How may the “going and coming” rule affect workers’ compensation claims?
Georgia workers’ compensation is a form of insurance that pays for the medical expenses and covers lost wages of employees who suffer work-related injuries, diseases and illnesses. However, not all injuries occur at the workplace.
A worker may sustain an injury while at a company party away from the company premises. They may also be injured while driving from one job site to another during working hours. An employee who flies for business meetings may also be involved in a plane crash while away on business.
In such cases, a special legal precedent often gets raised called the “going and coming” rule.
What is the “going and coming” rule?
The “going and coming” rule applies to employees commuting to and from work. Driving to and from work exposes an employee to different risks on public roads and walkways. This rule exempts employers from responsibility when an employee is injured during their commute to and from work.
Even if the injuries mean you will not return to work the following day, and you have medical bills to pay, your employer is not responsible; you will not receive workers’ compensation.
However, there are exemptions to this rule.
Going and coming rule exceptions
1. Commuting in a company-owned vehicle
An employee commuting to and from work in their own car is exempt from workers’ compensation benefits. However, if you commute in a company car, you could benefit from workers’ comp.
It can be argued that a company car with company logos is a moving advertisement and the employee is working as they commute to work. However, the car should be used to commute to and from specific locations so that the employee doesn’t use it to run personal errands.
2. Traveling for work
People who travel for work—such as pizza delivery guys, drivers, pilots, firefighters, state troopers, etc.—are eligible for workers’ comp benefits. These groups will benefit as long as the injury occurred during the course of duty and not when driving their own car to the workplace. Railroad employees injured on the job should apply for aid through the Federal Employers Liability Act (FELA).
The going and coming rule doesn’t apply to employees working remotely. However, if the employer requests the employee to travel, the employer will be liable for any injuries that may occur during the commute.
3. Running errands for your employer
If your employer asks you to run some errands outside the workplace, you should be eligible for workers’ comp in case of an injury. These errands may or may not be related to your work. For instance, if your manager asks you to stop and grab them coffee or they ask you to walk their dog, then they are liable for injuries that may occur when you are running their personal errands.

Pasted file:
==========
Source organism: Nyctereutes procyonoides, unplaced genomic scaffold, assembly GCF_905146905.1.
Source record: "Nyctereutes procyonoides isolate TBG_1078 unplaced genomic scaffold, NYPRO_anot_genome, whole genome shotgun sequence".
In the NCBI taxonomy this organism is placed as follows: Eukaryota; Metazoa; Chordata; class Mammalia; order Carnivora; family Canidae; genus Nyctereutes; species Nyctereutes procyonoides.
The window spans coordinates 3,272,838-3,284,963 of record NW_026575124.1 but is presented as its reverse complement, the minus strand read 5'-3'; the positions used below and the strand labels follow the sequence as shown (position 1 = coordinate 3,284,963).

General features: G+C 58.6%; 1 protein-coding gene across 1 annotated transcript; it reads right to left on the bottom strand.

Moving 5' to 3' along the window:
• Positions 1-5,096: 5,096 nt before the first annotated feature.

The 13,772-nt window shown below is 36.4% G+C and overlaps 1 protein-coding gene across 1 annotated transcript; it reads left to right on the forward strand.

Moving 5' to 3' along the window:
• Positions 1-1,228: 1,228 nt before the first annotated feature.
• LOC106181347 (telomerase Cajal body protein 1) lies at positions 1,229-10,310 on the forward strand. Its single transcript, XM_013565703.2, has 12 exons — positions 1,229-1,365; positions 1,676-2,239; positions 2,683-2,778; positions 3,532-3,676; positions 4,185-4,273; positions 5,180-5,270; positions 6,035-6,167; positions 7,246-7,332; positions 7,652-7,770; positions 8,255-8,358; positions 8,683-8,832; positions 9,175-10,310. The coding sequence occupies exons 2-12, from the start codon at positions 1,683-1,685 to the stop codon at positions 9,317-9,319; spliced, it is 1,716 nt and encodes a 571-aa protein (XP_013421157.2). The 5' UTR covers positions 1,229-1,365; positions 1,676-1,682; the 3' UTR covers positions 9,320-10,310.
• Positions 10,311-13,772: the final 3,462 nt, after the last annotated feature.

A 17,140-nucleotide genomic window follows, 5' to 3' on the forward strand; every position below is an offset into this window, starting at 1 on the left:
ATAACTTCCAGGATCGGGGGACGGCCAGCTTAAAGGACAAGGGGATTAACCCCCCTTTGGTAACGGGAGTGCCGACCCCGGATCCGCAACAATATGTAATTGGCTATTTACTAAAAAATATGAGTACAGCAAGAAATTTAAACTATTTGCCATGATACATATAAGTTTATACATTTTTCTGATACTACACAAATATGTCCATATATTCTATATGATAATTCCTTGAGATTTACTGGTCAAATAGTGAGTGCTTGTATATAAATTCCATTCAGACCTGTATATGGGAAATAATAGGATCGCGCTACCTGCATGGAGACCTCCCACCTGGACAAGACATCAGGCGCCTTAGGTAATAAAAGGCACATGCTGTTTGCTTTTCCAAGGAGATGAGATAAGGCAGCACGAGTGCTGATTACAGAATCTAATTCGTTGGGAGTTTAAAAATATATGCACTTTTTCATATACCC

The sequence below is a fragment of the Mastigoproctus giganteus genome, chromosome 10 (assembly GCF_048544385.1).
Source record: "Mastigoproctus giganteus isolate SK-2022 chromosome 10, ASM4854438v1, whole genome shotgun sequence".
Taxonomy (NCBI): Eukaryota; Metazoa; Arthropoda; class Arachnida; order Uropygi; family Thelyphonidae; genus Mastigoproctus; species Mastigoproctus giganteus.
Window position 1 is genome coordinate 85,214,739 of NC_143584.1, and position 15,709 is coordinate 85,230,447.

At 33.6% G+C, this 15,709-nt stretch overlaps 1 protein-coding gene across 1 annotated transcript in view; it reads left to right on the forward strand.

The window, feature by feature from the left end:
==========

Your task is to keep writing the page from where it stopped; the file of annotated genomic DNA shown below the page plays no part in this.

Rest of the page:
4. Traveling commercially
If you travel for business, you are considered to be working every day you spend away from home. All of your commute to and from the hotel during the business trip, and to and from the business trip location, are considered work-related.
If you attend a work-related conference for 5 hours every day, the entire time you are away will be considered work-related.
5. Traveling between company job sites
An employee using their personal vehicle to travel from one office to the next, from the office to the factory or from one job site to the other is eligible for workers’ comp benefits in case of an injury. This may include a physiotherapist driving to see a patient in a different hospital, a construction site manager moving from one construction site to the next, or an employee driving from the office to the company production plant.
Filing a claim after a work-related car crash
The first step to take after a car crash is to seek medical attention. Getting prompt medical care will lessen your risks of developing complications that may keep you out of your job for a long time. This will also be used as evidence of injuries. If you don’t seek immediate medical attention, the company or insurer might argue that your injuries weren’t serious.
You’ll need to see the insurance-provided doctor for initial injury treatment. You can get a doctor of your choice later, if you feel you aren’t getting the medical care you deserve. Keep all the records of your medical expenses and doctor consultations for easy filing of your workers’ comp claim later.
Next, report the incident to the company manager. You have up to 30 days to report an injury in order to get the benefits that you deserve.
Contact a Georgia workers’ compensation attorney
Our attorneys understand the tiniest details of the law and will guide you through the filing process. If your claim is denied and you have to appeal, our Atlanta work injury attorneys will come in handy as they have the knowledge and experience to fight a denial.
Dealing with an injury is taxing. You may have several doctor visits, tests and long-lasting pain. The injury may affect you emotionally, physically and financially. Allow a lawyer who understands Georgia workers’ compensation law to help you file your claim (or appeal your claim) for the best results.